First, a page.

Atmospheric pressure pushes in to replace displaced water air. Not my idea but proven scientific experiment.

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### ChrisN67Senior Member

Ok...

" A proven experiment" ? Not sure what to make of this. I have never of an experiment that has been proven -I understand that experiments are used to validate hypothesis that can lead to some accurate rule or guidance on a subject matter.

I am not being snobby, but if you want to come into a forum and act as a teacher settling a dispute with the assumption of an elevated intellect worthy of resolving debaters, at least show a fundamental grasp of basic principals you claim to have mastered by your self appointed subject matter expertise. There are no experiments to be proven, experiments in of themselves are just experiments (tools), that can lead to conclusions regarding the accuracy of a hypothesis. A hypothesis which has been validated (by experiments and/or observations) may become a rule or law barring any evidence to dispute it.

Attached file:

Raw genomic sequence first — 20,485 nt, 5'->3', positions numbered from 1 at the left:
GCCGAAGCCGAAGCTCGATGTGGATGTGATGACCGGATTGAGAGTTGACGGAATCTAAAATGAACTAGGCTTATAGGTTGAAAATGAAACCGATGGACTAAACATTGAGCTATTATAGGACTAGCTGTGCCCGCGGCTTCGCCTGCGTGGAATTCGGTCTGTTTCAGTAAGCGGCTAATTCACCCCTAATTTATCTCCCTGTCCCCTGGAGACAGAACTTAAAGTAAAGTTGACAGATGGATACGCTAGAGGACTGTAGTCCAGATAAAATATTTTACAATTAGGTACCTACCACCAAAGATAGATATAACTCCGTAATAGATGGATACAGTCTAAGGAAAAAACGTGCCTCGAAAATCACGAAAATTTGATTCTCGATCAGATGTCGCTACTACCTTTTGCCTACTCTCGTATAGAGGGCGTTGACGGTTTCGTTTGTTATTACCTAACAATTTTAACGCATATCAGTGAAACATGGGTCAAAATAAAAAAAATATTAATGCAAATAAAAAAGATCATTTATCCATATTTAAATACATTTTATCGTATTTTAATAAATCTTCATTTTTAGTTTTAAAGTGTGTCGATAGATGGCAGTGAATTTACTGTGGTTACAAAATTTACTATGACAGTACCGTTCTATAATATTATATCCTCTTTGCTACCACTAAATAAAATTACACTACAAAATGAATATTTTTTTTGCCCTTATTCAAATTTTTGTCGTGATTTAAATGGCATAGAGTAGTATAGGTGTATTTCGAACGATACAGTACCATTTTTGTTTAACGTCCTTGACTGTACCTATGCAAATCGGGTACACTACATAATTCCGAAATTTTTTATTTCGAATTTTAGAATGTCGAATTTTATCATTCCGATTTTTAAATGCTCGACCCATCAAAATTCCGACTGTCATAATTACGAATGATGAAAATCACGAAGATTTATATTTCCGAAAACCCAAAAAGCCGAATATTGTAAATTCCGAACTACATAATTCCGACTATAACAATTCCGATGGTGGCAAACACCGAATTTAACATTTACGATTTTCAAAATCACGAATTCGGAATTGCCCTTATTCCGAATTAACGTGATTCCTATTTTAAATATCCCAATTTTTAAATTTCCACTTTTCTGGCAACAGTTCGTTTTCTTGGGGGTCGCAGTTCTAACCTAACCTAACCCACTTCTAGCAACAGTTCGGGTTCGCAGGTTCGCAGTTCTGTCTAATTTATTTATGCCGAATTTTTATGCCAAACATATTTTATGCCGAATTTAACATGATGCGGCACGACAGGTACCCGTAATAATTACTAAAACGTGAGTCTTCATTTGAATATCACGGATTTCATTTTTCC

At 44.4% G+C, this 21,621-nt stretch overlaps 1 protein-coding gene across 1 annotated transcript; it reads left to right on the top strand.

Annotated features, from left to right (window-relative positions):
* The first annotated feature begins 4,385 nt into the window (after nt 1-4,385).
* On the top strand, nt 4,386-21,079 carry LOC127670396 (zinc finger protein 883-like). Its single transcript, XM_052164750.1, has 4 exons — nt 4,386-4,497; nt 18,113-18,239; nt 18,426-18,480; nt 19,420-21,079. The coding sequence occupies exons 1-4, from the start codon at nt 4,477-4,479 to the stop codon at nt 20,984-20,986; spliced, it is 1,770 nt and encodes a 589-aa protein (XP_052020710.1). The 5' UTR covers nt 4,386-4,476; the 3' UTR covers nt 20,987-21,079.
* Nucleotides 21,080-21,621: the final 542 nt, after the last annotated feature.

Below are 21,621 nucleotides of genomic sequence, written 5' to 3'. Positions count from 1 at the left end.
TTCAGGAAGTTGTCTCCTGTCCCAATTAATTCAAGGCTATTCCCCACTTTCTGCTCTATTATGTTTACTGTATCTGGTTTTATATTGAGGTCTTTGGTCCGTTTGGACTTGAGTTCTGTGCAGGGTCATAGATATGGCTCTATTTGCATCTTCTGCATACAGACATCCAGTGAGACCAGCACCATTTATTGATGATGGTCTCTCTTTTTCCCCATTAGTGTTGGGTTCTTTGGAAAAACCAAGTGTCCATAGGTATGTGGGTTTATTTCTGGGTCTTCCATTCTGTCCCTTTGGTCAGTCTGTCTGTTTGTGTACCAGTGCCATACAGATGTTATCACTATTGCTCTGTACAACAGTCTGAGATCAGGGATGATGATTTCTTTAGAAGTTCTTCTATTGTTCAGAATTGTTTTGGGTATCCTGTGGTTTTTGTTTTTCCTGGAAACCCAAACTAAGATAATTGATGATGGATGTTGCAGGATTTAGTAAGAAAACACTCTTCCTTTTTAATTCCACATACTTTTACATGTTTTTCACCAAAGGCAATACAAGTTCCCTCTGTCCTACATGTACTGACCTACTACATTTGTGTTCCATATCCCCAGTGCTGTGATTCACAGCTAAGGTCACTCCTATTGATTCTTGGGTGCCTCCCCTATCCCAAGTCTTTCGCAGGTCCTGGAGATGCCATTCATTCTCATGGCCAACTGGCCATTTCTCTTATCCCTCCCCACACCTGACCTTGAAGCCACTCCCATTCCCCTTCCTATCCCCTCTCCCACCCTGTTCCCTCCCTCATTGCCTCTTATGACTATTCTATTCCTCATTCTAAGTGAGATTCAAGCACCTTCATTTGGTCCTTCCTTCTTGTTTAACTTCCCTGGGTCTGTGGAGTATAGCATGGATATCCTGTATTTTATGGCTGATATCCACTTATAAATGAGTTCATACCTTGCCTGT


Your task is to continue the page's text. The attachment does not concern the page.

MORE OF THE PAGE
In a submerged, non ventilating, non cavitating propeller, the MAJORITY of propulsion is derived from the low pressure (vacuum) generated by the foil in front of the propeller.

This effect generates more propulsive force than the pressure side of the propeller.

Ask any competent sailor and he will tell you the same thing...his vessel is pulled forward by the low pressure area created by sale (which is a form of aerodynamic foil).

This phenomena is not applicable to surface piercing propellers where the force is primarily generated by the reaction of the displaced water at high speed, they are truly "paddling" (as you say) the water. The equal and opposite reaction to the displaced water is the majority of the propulsive force.